HASAN ELAHI: I travel a lot and as an artist, you know, you go wherever there’s work. So I said to them, guys, all we need is the last guy at the last airport not to get the last memo, and here we go all over again.
BROOKE GLADSTONE: Why wouldn't he give it to you?
HASAN ELAHI: Well, the problem is in order to be formally cleared, you have to be formally charged. As Americans, we tend to think that, you know, we have these rights and these proper legal procedures, but when it comes to terrorism and national security, frankly all that goes out the window. And in this case, there was no law.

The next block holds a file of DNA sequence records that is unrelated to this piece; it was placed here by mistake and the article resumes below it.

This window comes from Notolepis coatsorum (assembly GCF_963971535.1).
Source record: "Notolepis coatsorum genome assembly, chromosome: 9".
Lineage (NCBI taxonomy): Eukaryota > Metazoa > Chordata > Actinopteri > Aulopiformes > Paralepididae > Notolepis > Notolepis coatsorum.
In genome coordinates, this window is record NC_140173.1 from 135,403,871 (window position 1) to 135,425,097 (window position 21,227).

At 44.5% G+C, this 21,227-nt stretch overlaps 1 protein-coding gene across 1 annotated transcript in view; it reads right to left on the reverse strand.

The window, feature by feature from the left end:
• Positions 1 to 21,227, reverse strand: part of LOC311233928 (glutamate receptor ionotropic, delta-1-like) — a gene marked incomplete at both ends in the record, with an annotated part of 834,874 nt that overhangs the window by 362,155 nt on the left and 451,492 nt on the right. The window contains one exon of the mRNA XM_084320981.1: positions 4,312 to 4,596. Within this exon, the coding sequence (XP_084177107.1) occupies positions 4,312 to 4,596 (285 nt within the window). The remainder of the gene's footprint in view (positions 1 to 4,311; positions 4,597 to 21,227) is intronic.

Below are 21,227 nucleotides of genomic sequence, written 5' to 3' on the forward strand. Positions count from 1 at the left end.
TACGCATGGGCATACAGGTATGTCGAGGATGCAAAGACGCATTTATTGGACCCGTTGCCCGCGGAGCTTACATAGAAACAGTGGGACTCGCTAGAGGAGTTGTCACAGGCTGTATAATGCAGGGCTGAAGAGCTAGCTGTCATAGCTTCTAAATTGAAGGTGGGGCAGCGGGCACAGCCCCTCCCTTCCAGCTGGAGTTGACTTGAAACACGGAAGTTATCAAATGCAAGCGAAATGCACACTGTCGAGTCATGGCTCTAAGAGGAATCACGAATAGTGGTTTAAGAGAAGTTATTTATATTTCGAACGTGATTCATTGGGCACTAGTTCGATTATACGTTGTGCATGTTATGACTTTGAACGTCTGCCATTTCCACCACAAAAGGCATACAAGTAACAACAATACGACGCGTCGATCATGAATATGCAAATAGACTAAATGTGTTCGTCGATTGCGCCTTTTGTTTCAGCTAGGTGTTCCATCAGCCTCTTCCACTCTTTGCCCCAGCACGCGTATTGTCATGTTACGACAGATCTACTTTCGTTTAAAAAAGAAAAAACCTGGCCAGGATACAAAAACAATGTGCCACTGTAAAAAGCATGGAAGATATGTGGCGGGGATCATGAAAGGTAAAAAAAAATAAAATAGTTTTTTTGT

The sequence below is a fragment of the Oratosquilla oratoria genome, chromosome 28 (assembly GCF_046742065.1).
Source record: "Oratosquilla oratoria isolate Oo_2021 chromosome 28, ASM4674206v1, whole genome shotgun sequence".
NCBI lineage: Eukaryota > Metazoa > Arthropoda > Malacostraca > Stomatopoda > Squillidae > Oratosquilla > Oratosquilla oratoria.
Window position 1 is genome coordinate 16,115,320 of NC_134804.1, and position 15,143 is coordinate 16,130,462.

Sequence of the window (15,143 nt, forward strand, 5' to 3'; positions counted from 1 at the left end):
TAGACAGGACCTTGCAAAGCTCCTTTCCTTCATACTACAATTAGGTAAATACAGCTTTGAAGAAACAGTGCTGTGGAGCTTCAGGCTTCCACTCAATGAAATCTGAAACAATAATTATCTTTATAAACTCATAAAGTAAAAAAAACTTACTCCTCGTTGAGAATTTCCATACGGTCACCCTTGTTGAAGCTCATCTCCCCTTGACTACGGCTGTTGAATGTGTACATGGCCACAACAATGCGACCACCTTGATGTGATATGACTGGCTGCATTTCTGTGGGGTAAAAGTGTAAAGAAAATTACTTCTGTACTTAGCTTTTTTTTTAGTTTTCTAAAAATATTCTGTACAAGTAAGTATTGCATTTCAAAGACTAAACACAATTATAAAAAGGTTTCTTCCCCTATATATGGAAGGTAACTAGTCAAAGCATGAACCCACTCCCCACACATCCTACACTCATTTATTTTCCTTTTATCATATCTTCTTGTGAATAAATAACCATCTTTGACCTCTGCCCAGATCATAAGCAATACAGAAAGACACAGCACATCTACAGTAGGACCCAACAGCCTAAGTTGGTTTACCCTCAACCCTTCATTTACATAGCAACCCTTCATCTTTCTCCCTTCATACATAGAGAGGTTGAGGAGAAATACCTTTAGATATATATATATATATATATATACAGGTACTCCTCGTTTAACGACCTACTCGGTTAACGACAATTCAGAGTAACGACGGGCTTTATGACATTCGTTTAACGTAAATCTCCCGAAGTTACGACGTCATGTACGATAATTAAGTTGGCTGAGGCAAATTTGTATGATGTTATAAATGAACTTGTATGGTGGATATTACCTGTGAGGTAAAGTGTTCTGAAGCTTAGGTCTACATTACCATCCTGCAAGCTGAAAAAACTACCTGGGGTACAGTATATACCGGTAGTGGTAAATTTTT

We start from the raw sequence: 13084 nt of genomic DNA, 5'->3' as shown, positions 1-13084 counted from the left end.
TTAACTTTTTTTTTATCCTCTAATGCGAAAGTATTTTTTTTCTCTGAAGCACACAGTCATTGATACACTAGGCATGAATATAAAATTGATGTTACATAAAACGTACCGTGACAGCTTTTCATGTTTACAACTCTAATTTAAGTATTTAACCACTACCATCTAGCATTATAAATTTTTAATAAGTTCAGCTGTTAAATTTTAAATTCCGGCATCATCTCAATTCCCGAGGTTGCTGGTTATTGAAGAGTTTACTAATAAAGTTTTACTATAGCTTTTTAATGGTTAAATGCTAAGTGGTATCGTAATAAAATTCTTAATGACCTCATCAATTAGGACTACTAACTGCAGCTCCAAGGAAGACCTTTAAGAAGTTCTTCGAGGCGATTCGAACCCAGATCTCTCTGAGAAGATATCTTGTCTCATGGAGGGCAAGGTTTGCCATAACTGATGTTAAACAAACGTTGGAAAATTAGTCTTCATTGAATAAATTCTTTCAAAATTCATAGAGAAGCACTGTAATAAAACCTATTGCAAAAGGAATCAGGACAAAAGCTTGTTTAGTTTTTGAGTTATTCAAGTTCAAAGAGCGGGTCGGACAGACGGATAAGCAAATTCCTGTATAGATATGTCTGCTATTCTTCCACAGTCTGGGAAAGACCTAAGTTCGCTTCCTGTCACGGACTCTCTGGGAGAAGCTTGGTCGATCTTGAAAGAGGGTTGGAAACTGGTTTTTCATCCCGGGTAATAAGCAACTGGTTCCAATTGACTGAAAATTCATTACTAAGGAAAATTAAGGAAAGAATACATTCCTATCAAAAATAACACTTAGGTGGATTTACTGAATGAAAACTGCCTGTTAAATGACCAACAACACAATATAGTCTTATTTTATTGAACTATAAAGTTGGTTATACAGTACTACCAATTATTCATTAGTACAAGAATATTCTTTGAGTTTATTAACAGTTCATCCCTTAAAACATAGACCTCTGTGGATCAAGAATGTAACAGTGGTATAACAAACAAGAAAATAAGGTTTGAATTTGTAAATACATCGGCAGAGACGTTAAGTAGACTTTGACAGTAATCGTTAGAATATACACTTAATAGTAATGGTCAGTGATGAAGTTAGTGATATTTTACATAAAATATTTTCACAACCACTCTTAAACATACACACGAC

So at that time they couldn't really issue a statement of any kind, so they said, well, you know what, if you get into trouble here's some phone numbers, give us a call, we’ll take care of it. I would call the FBI and I would tell them, hey, this is where I'm going, not because I had to but I chose to. I started creating this little device that would share everything about me, and then, then I basically turned my phone into a tracking device, into something similar to an ankle bracelet, so everyone, well, including the FBI, would know where I was at any given moment.
BROOKE GLADSTONE: And let's talk about the sort of stuff you sent. Random hotel beds you’d slept in, parking lots you’d parked in, photos of tacos you ate in Mexico City between July 5th and July 7th, pictures of the toilets you used.